Starting Elimination Communication – How to Potty
How to Start Elimination Communication Part 2:
How to potty.
In Part 1 of How to Start Elimination Communication we explored when to offer your baby a chance to use the potty. Now let's look at Part 2 of How to Start Elimination Communication- how to offer your baby a chance to use the potty, also known as a "pottytunity".
It's up to you whether to do elimination communication part time or full time.
You can choose to do elimination communication (EC) only at home or also while out and about. You may want to do EC only during the day or also at night. You may practice EC every day of the week, or only on weekends. It's up to you how often you offer the potty based upon signals, natural timing, transitions, and intuition.
If you are starting EC with a young baby, you can wait to start offering the potty until after you have done 2-4 hours of diaper-free observation time to watch for signals and figure out natural timing. If you are starting EC with a toddler, you may want to start offering the potty during your 1-2 days of diaper-free observation time.
How to Offer a Pottytunity
Go to the Bathroom or Potty Area
When you notice that it is time to potty your baby, head to the bathroom or potty area. For a young baby, you may want to set up an area in your house with a potty and diaper changing station. Once your baby is standing up on his own, its a good time to do all pottying and diaper changes in the bathroom.
With a toddler, you can lead him by the hand to the bathroom, so he learns how to walk to the bathroom.
Remove any of your baby's clothes that are in the way, such as pants. You will soon find that certain types of clothing are inconvenient to continually remove for frequent pottytunities. EC friendly clothing options include shirts or dresses instead of bodysuits; long socks instead of pants or tights; and sleep gowns instead of footed pajamas.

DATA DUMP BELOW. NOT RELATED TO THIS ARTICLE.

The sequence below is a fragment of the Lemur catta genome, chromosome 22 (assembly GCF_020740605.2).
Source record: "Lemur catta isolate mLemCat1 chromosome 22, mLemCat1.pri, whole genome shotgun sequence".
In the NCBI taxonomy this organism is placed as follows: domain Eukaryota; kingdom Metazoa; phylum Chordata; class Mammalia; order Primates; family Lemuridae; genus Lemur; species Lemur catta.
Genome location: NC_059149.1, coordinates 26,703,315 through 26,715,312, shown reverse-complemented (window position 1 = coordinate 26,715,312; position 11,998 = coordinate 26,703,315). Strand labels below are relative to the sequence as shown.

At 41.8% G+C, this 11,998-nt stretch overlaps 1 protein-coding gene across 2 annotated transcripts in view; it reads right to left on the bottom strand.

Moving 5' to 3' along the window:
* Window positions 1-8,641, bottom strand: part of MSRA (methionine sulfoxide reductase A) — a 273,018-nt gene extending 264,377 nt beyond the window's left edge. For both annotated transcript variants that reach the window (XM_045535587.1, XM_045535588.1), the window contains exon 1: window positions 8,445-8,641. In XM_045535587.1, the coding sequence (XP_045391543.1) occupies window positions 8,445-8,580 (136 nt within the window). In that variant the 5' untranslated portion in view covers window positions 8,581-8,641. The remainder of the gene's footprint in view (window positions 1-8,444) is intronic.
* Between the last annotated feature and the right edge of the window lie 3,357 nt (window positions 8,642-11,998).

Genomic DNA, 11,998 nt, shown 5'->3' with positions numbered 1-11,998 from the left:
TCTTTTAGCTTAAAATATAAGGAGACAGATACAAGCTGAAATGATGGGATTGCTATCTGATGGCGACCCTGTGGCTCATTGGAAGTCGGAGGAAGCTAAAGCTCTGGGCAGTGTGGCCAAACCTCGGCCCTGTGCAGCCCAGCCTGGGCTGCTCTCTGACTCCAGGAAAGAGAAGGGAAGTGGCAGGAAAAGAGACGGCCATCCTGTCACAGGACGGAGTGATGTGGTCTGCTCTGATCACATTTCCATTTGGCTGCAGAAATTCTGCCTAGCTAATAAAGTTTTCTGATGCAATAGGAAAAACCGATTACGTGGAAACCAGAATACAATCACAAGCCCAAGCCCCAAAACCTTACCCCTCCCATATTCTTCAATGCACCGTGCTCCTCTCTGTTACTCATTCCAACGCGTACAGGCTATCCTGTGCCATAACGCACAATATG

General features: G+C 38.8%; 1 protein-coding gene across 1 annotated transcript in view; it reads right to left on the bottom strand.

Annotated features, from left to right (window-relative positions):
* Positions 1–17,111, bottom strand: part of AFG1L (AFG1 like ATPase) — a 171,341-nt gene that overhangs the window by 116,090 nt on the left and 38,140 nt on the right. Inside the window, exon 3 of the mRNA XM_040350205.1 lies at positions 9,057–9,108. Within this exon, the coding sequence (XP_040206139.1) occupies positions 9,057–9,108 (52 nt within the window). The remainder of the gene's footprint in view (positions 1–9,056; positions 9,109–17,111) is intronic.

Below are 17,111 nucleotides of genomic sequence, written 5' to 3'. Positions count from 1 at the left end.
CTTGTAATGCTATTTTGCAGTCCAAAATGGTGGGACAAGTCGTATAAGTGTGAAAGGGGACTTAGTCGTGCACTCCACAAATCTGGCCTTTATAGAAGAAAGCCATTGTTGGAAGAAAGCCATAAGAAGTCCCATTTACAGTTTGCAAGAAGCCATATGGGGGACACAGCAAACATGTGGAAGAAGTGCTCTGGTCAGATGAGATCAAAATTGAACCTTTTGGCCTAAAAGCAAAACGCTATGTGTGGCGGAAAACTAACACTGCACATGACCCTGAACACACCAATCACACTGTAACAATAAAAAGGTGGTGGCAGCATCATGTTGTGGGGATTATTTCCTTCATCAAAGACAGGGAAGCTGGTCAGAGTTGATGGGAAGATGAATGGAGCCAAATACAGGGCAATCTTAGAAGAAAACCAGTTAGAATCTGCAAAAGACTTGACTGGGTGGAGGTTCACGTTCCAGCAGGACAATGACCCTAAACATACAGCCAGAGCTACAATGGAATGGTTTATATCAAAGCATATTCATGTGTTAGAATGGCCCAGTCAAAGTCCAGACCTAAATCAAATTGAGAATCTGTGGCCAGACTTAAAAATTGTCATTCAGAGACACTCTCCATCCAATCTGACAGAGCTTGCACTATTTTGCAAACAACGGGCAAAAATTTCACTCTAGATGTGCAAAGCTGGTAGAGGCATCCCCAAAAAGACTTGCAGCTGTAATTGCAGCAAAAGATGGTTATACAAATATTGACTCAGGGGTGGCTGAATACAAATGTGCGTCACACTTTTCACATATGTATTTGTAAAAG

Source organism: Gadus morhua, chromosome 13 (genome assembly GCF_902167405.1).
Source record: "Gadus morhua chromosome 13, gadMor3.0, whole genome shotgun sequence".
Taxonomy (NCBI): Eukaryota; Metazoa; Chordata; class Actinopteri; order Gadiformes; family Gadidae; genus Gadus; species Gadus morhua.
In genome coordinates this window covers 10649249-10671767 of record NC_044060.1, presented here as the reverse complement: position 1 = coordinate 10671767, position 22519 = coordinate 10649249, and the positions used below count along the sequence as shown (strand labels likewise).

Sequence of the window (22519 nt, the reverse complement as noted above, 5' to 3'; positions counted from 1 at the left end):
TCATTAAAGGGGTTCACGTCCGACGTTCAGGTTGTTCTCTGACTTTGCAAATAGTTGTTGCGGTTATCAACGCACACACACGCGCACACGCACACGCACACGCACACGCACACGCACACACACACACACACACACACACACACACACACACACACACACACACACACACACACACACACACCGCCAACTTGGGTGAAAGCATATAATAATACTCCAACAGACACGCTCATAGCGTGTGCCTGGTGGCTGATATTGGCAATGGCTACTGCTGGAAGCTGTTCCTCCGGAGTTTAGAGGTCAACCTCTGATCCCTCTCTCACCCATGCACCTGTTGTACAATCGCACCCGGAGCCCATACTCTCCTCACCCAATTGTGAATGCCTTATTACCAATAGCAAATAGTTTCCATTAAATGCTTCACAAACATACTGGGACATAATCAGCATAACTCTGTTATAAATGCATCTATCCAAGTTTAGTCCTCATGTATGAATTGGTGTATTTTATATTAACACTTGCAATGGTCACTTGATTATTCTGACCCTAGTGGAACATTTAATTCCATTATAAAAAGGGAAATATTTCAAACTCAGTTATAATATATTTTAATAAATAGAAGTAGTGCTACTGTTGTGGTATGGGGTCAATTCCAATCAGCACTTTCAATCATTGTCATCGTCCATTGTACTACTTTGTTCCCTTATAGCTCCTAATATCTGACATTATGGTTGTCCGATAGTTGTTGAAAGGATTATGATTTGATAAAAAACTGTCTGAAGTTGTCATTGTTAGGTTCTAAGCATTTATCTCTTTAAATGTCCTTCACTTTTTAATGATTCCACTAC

When undressing a young baby at home, you can lay her down on a changing pad on the floor to remove any pants and her diaper. Remember, most of us who are practicing elimination communication in Western cultures are not actually raising babies without diapers, but rather, are using diapers as back-up in case of a miss. When using the public restroom, I would take my baby into the bathroom stall, hold him with one arm, and remove his cloth diaper with the other hand.
For a toddler, you can have her stand up in the bathroom and help push down her pants and training pants or underwear. It may help to install a bar in your bathroom for your toddler to hold onto during standing diaper changes. The Montessori method also suggests keeping a small chair in the bathroom, for your toddler to sit on while undressing and dressing.
As you are undressing your child, check whether the back-up (diaper or cloth training pants) is wet. If it is wet, you can acknowledge the miss by saying, "You peed in your diaper. Pee goes in the potty. Let's see if you have some more pee to put in the potty."
There are various positions that can be used while offering your baby a pottytunity. Here are some of the most common EC positions:
Classic EC Hold
For a young or lightweight baby, the classic "EC hold" works well for holding the baby over a toilet. With the EC hold, the baby's back is placed securely against the caregiver's stomach. Each of the caregiver's hands rests under one of the baby's thighs, near the bend of the knees. This puts the baby's legs in an "M" position, with bottom hanging down. Depending upon what receptacle you are aiming for, you can either bend your knees slightly or squat down all the way. There is something magical about the EC hold, that helps Baby empty his bladder!
Cradle EC Hold